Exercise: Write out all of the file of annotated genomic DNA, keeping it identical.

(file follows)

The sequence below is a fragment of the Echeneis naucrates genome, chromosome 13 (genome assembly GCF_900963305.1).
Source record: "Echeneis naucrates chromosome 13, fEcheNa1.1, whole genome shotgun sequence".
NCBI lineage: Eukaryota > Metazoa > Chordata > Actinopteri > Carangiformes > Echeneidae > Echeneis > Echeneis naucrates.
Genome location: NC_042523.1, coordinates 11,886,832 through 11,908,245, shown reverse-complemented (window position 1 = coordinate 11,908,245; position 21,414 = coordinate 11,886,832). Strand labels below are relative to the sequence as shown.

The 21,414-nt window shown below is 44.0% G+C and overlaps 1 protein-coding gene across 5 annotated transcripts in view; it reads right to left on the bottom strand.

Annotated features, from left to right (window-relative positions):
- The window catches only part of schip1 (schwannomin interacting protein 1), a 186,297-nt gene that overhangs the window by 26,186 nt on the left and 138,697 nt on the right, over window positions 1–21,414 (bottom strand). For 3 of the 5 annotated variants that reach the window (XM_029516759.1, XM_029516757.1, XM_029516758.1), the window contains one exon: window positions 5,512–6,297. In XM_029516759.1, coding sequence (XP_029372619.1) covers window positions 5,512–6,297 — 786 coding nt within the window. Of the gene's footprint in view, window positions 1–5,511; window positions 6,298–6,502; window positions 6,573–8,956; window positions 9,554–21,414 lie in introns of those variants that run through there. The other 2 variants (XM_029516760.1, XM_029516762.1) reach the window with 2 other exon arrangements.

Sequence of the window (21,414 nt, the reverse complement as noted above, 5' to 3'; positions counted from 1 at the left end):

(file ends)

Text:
The sequence below is a fragment of the Echeneis naucrates genome, chromosome 13 (genome assembly GCF_900963305.1).
Source record: "Echeneis naucrates chromosome 13, fEcheNa1.1, whole genome shotgun sequence".
NCBI lineage: Eukaryota > Metazoa > Chordata > Actinopteri > Carangiformes > Echeneidae > Echeneis > Echeneis naucrates.
Genome location: NC_042523.1, coordinates 11,886,832 through 11,908,245, shown reverse-complemented (window position 1 = coordinate 11,908,245; position 21,414 = coordinate 11,886,832). Strand labels below are relative to the sequence as shown.

The 21,414-nt window shown below is 44.0% G+C and overlaps 1 protein-coding gene across 5 annotated transcripts in view; it reads right to left on the bottom strand.

Annotated features, from left to right (window-relative positions):
- The window catches only part of schip1 (schwannomin interacting protein 1), a 186,297-nt gene that overhangs the window by 26,186 nt on the left and 138,697 nt on the right, over window positions 1–21,414 (bottom strand). For 3 of the 5 annotated variants that reach the window (XM_029516759.1, XM_029516757.1, XM_029516758.1), the window contains one exon: window positions 5,512–6,297. In XM_029516759.1, coding sequence (XP_029372619.1) covers window positions 5,512–6,297 — 786 coding nt within the window. Of the gene's footprint in view, window positions 1–5,511; window positions 6,298–6,502; window positions 6,573–8,956; window positions 9,554–21,414 lie in introns of those variants that run through there. The other 2 variants (XM_029516760.1, XM_029516762.1) reach the window with 2 other exon arrangements.

Sequence of the window (21,414 nt, the reverse complement as noted above, 5' to 3'; positions counted from 1 at the left end):